Contribution Two: Rhetorical Invention in Networked Social Media Environments

Second, Inventing Network Composition expands on work detailing rhetorical invention in networked social media environments. This dissertation details what I call network-emergent invention, which is an understanding of rhetorical invention in networked digital environments that foregrounds the role of the network in invention, rather than simply importing print or oral modes of invention into networked practices. Invention in networked environments is significantly different than invention in other modes, and is oftentimes characterized by collaboration, community, social interaction, circulation, intertextuality, and digital interfaces (Richter, 2021; Pigg, 2014a; Smith Pfister, 2014; Arroyo, 2013; Carlson, 2019; Tomlinson, 2013). I use the term network-emergent invention to signal the shared production of rhetorical creations that emerge from interactions in networked social environments composed of multiple humans responding to one another. Importantly, though, network-emergent invention also considers the roles that platforms, interfaces, algorithms, technological affordances, internet genres, infrastructures, and social interaction play in emergent inventive acts. Network-emergent invention thinks of creation and formation of texts, ideas, forums, comments, videos, retweets, and feeds as being formed in the emergence of a concatenating series of events gathered together within a shared environment. Importantly, a particular inventive act is never entirely controlled by one, single actor, human or nonhuman, but is always a shared interaction, a co-participation and co-constitution that emerges from a network. Network-emergent invention is formally defined and then explored in Chapter II of this dissertation, and its influence can be felt throughout the rest of this text, where its practice is explored, refined, and expanded upon.

Contribution Three: Transdisciplinary Studies of Social Media and Digital Writing

Third, Inventing Network Composition draws prominently on work in disciplines of digital media for learning (DML) and communication, offering a transdisciplinary approach to networking composition that will be of use not only in rhetoric and composition courses, but also across the curriculum. There are currently no monographs in rhetoric and composition that directly and wholeheartedly connect social media technologies to the teaching of rhetoric and writing. This dissertation looks toward that gap and provides a robust series of strategies composition instructors and other stakeholders can use to fully network their classrooms in effective, ethical, and equitable ways. The dissertation’s transdisciplinary nature and focus contribute to the “best practices” for network composition pedagogical initiatives that it offers, which are found in Chapter IV and Chapter V.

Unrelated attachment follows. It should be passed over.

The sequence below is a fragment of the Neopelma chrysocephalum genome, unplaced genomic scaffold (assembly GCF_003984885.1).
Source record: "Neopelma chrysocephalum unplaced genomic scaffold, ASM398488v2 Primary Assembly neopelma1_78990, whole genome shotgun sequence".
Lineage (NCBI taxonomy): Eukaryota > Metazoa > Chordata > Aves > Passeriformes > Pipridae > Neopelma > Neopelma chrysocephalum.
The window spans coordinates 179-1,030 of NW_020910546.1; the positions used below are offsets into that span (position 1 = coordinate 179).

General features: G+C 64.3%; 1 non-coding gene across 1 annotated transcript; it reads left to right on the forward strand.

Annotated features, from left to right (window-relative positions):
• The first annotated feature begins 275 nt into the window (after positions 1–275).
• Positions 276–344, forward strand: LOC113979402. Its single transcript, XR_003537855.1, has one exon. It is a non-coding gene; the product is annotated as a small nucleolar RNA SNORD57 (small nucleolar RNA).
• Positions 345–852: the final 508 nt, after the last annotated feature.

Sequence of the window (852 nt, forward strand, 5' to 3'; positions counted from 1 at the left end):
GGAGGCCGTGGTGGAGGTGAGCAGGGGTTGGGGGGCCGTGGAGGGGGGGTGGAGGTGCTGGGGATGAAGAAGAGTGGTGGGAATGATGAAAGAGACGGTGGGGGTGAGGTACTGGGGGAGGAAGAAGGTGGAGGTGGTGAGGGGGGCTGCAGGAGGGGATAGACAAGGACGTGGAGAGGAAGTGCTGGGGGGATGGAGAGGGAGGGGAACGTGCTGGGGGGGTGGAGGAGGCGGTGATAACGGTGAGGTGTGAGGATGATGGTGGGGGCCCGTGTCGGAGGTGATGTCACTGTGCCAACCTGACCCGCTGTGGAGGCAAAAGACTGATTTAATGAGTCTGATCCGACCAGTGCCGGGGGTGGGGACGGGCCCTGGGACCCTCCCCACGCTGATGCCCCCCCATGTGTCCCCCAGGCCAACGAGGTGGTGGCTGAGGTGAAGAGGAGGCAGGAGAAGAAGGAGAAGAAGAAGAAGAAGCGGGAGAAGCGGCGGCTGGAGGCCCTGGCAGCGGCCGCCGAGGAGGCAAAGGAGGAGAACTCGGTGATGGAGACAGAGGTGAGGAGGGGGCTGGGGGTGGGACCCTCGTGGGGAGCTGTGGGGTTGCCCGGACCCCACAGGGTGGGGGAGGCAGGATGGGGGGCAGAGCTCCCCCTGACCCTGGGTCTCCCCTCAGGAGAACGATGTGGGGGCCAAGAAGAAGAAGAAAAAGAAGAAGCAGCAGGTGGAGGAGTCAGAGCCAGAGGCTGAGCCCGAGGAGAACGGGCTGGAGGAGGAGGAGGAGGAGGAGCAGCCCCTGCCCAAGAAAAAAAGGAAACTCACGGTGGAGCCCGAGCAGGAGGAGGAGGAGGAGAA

Contribution Four: Qualitative Case Study

Fourth, Inventing Network Composition offers a compelling series of research questions. These research questions inspired a qualitative case study that collected data concerning social media use in two First Year Composition classrooms during the Fall 2021 semester. In particular, the dissertation offers data, analysis, and discussion based upon interviews with students, analysis of written Slack posts, and analysis of student reflective journals. This qualitative case study and the data it collects contributes to the larger scholarly discussion that is occurring around social media use in composition classrooms (Walls and Vie, 2017; Day, McClure, and Palmquist, 2010; Vie, 2015; Shepherd, 2018; Vie, 2017). Engaging a qualitative case study method to develop network composition as a “substantive-level theory,” this dissertation then spends its closing three chapters exploring implications for how we understand as well as teach composition in digital environments (Creswell and Poth 2018, 88). For more on qualitative case studies and grounded theory approaches to inquiry, or on this dissertation’s particular qualitative case study, see Chapter III of this dissertation on Methods. Additionally, study results and suggested “best practices” can be found in Chapter IV and Chapter V.

Contribution Five: Best Practices for the Teaching of Network Composition

Lastly, Inventing Network Composition offers an analysis and set of guiding principles to address challenges entailed in using networked tools in pedagogical environments. Suggestions for “best practices” for the teaching of network composition, and for the use of social media tools in composition courses, are offered in Chapter IV and Chapter V of this dissertation. Additionally, the dissertation’s final chapter explores implications of network composition pedagogies, including challenges for instructors and implications for Writing Program Administrators in Chapter VI. This closing section of the dissertation is split into four sections— accessibility, aggression, data, and privacy/surveillance— that practitioners of network composition should account for to address issues of access, equitability, and justice. This section of the dissertation then details a possible pedagogical assignment that practitioners can use to address these issues preemptively with students in networked communities: the collaborative production of “Rules” documents to encourage particular forms of behavior and to discourage or forbid others.

The Pedagogy: